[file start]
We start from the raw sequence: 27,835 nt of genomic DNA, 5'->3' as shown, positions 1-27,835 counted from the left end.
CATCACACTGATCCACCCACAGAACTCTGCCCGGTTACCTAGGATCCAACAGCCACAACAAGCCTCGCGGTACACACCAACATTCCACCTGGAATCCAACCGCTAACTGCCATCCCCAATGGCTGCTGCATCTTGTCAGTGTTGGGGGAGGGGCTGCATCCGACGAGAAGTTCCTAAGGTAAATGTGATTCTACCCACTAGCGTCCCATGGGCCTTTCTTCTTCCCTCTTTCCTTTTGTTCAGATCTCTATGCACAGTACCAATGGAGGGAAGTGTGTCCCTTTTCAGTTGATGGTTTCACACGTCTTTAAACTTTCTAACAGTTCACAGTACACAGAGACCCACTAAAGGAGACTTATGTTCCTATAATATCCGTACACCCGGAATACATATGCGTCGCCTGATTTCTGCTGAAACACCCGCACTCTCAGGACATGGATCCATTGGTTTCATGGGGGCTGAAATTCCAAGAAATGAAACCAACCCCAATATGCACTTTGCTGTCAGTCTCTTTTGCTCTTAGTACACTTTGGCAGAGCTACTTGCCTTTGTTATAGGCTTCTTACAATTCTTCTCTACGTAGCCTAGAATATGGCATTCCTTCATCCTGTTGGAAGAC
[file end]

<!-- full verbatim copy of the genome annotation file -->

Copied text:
We start from the raw sequence: 27,835 nt of genomic DNA, 5'->3' as shown, positions 1-27,835 counted from the left end.
CATCACACTGATCCACCCACAGAACTCTGCCCGGTTACCTAGGATCCAACAGCCACAACAAGCCTCGCGGTACACACCAACATTCCACCTGGAATCCAACCGCTAACTGCCATCCCCAATGGCTGCTGCATCTTGTCAGTGTTGGGGGAGGGGCTGCATCCGACGAGAAGTTCCTAAGGTAAATGTGATTCTACCCACTAGCGTCCCATGGGCCTTTCTTCTTCCCTCTTTCCTTTTGTTCAGATCTCTATGCACAGTACCAATGGAGGGAAGTGTGTCCCTTTTCAGTTGATGGTTTCACACGTCTTTAAACTTTCTAACAGTTCACAGTACACAGAGACCCACTAAAGGAGACTTATGTTCCTATAATATCCGTACACCCGGAATACATATGCGTCGCCTGATTTCTGCTGAAACACCCGCACTCTCAGGACATGGATCCATTGGTTTCATGGGGGCTGAAATTCCAAGAAATGAAACCAACCCCAATATGCACTTTGCTGTCAGTCTCTTTTGCTCTTAGTACACTTTGGCAGAGCTACTTGCCTTTGTTATAGGCTTCTTACAATTCTTCTCTACGTAGCCTAGAATATGGCATTCCTTCATCCTGTTGGAAGAC